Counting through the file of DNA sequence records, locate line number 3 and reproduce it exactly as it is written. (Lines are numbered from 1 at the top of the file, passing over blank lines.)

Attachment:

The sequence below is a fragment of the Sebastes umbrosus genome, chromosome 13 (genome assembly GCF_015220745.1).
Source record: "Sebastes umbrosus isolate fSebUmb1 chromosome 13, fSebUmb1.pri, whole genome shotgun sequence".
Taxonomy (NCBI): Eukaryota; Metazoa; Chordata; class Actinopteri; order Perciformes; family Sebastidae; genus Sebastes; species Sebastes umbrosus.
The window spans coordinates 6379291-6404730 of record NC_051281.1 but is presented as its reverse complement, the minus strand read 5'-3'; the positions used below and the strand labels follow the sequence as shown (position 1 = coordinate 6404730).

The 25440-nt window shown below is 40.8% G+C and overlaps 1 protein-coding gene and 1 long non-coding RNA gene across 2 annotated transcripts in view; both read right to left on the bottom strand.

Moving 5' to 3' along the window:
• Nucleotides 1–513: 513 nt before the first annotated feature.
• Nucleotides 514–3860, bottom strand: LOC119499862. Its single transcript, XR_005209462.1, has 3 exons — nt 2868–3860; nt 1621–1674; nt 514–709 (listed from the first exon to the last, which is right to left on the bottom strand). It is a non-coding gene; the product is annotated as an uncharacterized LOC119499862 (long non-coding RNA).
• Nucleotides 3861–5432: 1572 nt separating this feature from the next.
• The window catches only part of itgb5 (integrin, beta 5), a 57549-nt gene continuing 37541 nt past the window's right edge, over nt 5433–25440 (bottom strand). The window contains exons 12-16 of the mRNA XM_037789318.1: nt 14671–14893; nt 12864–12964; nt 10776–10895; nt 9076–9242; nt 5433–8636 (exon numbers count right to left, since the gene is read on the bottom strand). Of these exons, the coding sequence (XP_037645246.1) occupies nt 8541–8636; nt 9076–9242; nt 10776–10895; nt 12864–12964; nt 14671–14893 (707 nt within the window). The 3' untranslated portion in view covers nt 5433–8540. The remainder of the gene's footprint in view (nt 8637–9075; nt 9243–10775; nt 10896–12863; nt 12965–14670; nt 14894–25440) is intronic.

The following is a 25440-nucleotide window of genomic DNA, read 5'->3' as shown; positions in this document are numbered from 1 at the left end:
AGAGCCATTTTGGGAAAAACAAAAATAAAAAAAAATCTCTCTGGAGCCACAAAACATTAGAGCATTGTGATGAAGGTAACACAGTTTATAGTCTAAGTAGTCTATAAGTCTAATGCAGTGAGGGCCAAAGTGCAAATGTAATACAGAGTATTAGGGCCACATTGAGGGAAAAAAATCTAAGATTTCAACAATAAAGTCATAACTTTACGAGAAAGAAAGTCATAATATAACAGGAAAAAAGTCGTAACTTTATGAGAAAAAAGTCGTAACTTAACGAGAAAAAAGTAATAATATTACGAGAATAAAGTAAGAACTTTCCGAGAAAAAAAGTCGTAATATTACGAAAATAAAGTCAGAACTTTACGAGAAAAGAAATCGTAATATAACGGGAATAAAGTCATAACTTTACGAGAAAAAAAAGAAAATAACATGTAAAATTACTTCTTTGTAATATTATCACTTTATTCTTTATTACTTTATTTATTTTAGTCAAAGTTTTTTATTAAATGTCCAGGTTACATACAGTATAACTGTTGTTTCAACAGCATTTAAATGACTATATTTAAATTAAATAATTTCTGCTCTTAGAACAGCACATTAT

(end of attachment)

Taxonomy (NCBI): Eukaryota; Metazoa; Chordata; class Actinopteri; order Perciformes; family Sebastidae; genus Sebastes; species Sebastes umbrosus.